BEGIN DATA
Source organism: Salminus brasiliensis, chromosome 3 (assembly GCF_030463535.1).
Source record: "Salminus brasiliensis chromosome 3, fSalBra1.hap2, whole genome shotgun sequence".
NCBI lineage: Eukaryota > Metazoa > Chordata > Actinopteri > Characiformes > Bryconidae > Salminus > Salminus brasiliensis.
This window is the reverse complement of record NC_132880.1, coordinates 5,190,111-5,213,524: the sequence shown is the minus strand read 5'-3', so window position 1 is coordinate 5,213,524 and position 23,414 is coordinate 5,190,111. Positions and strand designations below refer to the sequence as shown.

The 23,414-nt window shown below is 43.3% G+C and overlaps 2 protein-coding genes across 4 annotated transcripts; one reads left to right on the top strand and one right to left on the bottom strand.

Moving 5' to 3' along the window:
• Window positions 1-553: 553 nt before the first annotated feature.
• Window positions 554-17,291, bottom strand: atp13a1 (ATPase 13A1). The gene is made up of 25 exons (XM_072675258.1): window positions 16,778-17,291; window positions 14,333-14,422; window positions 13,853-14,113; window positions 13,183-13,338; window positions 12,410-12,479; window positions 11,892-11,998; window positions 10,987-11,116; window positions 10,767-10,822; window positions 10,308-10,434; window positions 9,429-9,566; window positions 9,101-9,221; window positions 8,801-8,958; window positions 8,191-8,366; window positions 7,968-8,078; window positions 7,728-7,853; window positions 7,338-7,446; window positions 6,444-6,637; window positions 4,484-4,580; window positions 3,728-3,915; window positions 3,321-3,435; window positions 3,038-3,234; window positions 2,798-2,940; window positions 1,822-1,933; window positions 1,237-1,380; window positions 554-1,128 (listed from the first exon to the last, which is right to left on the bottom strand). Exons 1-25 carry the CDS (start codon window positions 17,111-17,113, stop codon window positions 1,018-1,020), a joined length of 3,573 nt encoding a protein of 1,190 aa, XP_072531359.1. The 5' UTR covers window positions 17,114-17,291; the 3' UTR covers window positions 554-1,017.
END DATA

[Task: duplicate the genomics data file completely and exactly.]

Source organism: Salminus brasiliensis, chromosome 3 (assembly GCF_030463535.1).
Source record: "Salminus brasiliensis chromosome 3, fSalBra1.hap2, whole genome shotgun sequence".
NCBI lineage: Eukaryota > Metazoa > Chordata > Actinopteri > Characiformes > Bryconidae > Salminus > Salminus brasiliensis.
This window is the reverse complement of record NC_132880.1, coordinates 5,190,111-5,213,524: the sequence shown is the minus strand read 5'-3', so window position 1 is coordinate 5,213,524 and position 23,414 is coordinate 5,190,111. Positions and strand designations below refer to the sequence as shown.

The 23,414-nt window shown below is 43.3% G+C and overlaps 2 protein-coding genes across 4 annotated transcripts; one reads left to right on the top strand and one right to left on the bottom strand.

Moving 5' to 3' along the window:
• Window positions 1-553: 553 nt before the first annotated feature.
• Window positions 554-17,291, bottom strand: atp13a1 (ATPase 13A1). The gene is made up of 25 exons (XM_072675258.1): window positions 16,778-17,291; window positions 14,333-14,422; window positions 13,853-14,113; window positions 13,183-13,338; window positions 12,410-12,479; window positions 11,892-11,998; window positions 10,987-11,116; window positions 10,767-10,822; window positions 10,308-10,434; window positions 9,429-9,566; window positions 9,101-9,221; window positions 8,801-8,958; window positions 8,191-8,366; window positions 7,968-8,078; window positions 7,728-7,853; window positions 7,338-7,446; window positions 6,444-6,637; window positions 4,484-4,580; window positions 3,728-3,915; window positions 3,321-3,435; window positions 3,038-3,234; window positions 2,798-2,940; window positions 1,822-1,933; window positions 1,237-1,380; window positions 554-1,128 (listed from the first exon to the last, which is right to left on the bottom strand). Exons 1-25 carry the CDS (start codon window positions 17,111-17,113, stop codon window positions 1,018-1,020), a joined length of 3,573 nt encoding a protein of 1,190 aa, XP_072531359.1. The 5' UTR covers window positions 17,114-17,291; the 3' UTR covers window positions 554-1,017.